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Banks in the UAE are offering refinance options to ease the loan repayment burden for clients. Before consumers and businesses think refinance, they have to do some number crunching. Image Credit: Shutterstock

Hit the 'refinance' button

"Businesses - and these include UAE developers - have been refinancing over the last few months to lock in their liability and avoid the pain of ratcheting higher rates," said Sameer Lakhani, Managing Director of Global Capital Partners. "However ,from a liability perspective, it is inevitable that developers would be increasing their sales prices - which is what they have been doing."

On a net basis, there is expected to be a net reduction in developer margins as prices stabilize in certain areas and even start to reduce and as they take on developer financing.

- Sameer Lakhani of Global Capital Partners
Gold dips - and then spikes
Gold prices dropped slightly to $1,802 levels after the Fed announcement, but shoppers in the UAE and elsewhere will be hoping that some serious price drop action follows the last US rate hike of 2022. Shoppers will need to wait longer for a favourable break with gold prices making a smart rally and pushing to $1,812 range.

US stocks too dipped in the immediate aftermath of the rate announcement, probably awaiting more solid signals from policymakers on what their next course of action would be.

"The Fed did not welcome the disinflation trends that have just started to emerge and focused on robust job gains and elevated inflation," said Edward Moya, Senior Market Analyst at Oanda. "Any hopes of a soft landing disappeared as the Fed seems like they are committed to taking rates much higher."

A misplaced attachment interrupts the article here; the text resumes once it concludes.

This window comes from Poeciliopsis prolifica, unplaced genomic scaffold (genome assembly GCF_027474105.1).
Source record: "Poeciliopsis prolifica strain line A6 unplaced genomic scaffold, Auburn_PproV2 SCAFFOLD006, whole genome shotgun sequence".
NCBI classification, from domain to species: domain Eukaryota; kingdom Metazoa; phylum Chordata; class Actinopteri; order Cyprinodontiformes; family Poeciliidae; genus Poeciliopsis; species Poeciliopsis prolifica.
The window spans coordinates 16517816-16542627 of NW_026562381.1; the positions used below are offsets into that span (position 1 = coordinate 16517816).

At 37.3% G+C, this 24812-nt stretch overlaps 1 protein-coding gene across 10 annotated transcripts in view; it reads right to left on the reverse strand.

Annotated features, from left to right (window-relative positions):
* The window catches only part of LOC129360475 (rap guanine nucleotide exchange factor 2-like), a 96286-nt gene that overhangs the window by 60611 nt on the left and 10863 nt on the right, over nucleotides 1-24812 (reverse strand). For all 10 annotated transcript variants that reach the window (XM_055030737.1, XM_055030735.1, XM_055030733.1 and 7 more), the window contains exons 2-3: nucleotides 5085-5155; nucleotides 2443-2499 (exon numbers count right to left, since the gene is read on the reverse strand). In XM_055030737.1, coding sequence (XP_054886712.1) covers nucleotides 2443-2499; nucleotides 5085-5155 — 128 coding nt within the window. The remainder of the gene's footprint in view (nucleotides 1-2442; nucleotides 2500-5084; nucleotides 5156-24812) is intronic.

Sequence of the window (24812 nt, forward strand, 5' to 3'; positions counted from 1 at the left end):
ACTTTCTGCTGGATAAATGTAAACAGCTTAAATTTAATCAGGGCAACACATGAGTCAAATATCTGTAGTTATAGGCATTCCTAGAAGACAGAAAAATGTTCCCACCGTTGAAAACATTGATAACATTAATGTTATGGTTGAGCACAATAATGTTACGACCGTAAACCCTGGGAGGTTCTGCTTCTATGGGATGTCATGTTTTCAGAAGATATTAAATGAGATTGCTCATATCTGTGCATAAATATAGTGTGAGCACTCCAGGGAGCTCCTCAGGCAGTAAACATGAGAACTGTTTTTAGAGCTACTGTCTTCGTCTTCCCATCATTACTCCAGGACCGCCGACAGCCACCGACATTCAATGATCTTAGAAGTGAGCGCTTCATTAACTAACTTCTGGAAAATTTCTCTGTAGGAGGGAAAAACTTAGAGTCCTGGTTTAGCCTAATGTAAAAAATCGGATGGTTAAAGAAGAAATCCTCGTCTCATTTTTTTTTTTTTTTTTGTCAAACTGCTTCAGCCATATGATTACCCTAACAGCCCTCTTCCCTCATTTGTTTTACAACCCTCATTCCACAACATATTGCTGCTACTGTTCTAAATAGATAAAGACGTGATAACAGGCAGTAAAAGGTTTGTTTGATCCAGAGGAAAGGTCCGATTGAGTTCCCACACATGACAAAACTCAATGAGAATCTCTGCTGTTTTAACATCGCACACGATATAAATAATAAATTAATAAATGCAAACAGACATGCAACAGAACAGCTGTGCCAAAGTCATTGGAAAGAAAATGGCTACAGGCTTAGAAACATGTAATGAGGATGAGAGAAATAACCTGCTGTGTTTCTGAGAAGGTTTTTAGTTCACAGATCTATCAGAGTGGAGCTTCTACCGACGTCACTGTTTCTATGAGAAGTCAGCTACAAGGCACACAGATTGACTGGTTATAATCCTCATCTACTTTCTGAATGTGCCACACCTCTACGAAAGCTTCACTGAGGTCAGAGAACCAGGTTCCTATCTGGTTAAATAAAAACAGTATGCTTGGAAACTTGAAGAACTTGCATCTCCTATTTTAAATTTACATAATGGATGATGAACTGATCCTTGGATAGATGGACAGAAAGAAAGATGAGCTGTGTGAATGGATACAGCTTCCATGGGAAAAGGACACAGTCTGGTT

There are more coming

Because there are more rate hikes being planned by the US Fed, and which will be matched by central banks here because of the dollar peg. The US hikes will continue until inflation there is brought down to what the Fed believes will be more manageable levels at or around 2 per cent.

Rising borrowing costs all this while may have hurt the SME sector, which depend on bank or external funding for their operations. Many SMEs would have revised their debt financing to opt for a fixed interest payment option - rather than floating which gets more impacted by rate hikes. Business owners now need to consider the tenure of the loan as switching to fixed rates now wouldn’t be favourable given the interest rate environment.

- Bal Krishen Rathore of Century Financial

UAE banks step up refinance offers

"With rising interest rates, UAE banks have been offering refinancing options to ease the monthly payments (to consumers and businesses," said Bal Krishen Rathore, Chairman and CEO of Century Financial. "With many economists forecasting a recession in 2023, the Fed might pivot in the second-half of next year and which may reduce the interest rate.

"So, businesses in the UAE planning to refinancing their debt now will be better off opting for a floating-rate loan, since rates are expected to decline in the medium term. For short-term loans, floating loans will result in more monthly interest payments since it will take a while to shift to low interest rate environment."